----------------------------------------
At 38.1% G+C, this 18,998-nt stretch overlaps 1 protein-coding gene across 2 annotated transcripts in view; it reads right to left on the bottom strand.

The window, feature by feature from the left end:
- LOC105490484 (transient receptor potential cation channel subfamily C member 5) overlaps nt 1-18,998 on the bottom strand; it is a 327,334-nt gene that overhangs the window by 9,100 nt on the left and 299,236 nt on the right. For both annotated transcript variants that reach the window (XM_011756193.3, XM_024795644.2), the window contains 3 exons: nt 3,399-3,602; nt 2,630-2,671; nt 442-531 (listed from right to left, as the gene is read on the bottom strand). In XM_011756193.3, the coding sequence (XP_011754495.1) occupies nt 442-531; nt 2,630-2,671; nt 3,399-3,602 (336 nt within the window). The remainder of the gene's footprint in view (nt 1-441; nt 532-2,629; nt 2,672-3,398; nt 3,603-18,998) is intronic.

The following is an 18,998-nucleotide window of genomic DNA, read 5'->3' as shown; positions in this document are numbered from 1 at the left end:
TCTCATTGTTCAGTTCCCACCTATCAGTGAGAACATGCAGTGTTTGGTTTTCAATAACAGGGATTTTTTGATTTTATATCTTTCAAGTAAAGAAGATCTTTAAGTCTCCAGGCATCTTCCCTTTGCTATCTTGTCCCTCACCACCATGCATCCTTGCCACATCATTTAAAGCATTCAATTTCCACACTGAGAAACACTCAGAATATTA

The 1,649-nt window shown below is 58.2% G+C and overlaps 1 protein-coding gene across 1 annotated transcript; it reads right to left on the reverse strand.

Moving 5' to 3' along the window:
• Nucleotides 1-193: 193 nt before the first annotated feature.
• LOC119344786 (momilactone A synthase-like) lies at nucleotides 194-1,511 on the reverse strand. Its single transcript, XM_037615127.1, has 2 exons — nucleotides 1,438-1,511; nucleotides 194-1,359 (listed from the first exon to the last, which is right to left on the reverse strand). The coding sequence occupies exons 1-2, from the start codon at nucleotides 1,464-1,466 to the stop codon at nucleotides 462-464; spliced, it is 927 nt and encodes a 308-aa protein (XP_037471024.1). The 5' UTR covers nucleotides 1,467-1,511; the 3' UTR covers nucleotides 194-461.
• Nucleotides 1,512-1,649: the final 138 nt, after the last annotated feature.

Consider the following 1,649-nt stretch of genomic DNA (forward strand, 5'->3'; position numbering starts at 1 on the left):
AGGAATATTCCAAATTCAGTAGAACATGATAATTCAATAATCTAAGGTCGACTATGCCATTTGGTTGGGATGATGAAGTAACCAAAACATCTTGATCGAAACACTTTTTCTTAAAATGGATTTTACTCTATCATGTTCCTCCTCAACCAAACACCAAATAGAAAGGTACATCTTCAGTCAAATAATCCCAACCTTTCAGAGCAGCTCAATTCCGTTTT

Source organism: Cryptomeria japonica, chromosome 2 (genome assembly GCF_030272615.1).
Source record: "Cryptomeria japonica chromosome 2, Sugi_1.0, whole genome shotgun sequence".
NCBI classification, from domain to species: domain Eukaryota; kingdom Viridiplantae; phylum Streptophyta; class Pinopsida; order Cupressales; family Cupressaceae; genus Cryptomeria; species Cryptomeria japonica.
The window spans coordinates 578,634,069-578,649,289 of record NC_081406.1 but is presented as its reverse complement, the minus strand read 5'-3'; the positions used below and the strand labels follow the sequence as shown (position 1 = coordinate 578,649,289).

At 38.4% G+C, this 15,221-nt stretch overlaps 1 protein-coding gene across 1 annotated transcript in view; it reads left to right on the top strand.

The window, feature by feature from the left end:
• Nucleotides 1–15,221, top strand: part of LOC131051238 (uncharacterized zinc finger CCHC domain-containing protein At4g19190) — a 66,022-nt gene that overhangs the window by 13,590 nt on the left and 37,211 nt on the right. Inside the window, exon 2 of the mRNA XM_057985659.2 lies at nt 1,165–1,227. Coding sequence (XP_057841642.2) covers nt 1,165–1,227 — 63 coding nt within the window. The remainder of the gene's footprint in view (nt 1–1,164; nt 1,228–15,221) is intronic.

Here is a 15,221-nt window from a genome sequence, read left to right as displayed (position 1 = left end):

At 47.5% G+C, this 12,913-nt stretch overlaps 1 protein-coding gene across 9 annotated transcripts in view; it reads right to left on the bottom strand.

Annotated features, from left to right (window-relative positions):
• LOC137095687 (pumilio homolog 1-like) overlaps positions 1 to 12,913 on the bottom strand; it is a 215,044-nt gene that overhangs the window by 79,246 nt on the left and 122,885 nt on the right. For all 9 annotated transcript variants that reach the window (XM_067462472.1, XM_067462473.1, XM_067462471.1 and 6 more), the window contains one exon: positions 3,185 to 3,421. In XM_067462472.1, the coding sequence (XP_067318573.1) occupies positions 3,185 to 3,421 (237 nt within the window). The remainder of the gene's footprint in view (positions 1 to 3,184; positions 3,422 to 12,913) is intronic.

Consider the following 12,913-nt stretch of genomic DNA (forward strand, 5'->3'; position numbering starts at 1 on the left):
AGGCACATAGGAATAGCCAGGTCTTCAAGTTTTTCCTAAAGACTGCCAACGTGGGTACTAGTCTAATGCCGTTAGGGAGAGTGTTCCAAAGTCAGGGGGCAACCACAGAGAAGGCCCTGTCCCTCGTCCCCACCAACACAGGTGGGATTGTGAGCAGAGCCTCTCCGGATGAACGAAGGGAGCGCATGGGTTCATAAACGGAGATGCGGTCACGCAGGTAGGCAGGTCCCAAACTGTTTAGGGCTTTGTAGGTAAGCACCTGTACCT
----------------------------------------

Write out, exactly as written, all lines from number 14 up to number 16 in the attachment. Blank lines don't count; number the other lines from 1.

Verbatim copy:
Source record: "Cryptomeria japonica chromosome 2, Sugi_1.0, whole genome shotgun sequence".
NCBI classification, from domain to species: domain Eukaryota; kingdom Viridiplantae; phylum Streptophyta; class Pinopsida; order Cupressales; family Cupressaceae; genus Cryptomeria; species Cryptomeria japonica.
The window spans coordinates 578,634,069-578,649,289 of record NC_081406.1 but is presented as its reverse complement, the minus strand read 5'-3'; the positions used below and the strand labels follow the sequence as shown (position 1 = coordinate 578,649,289).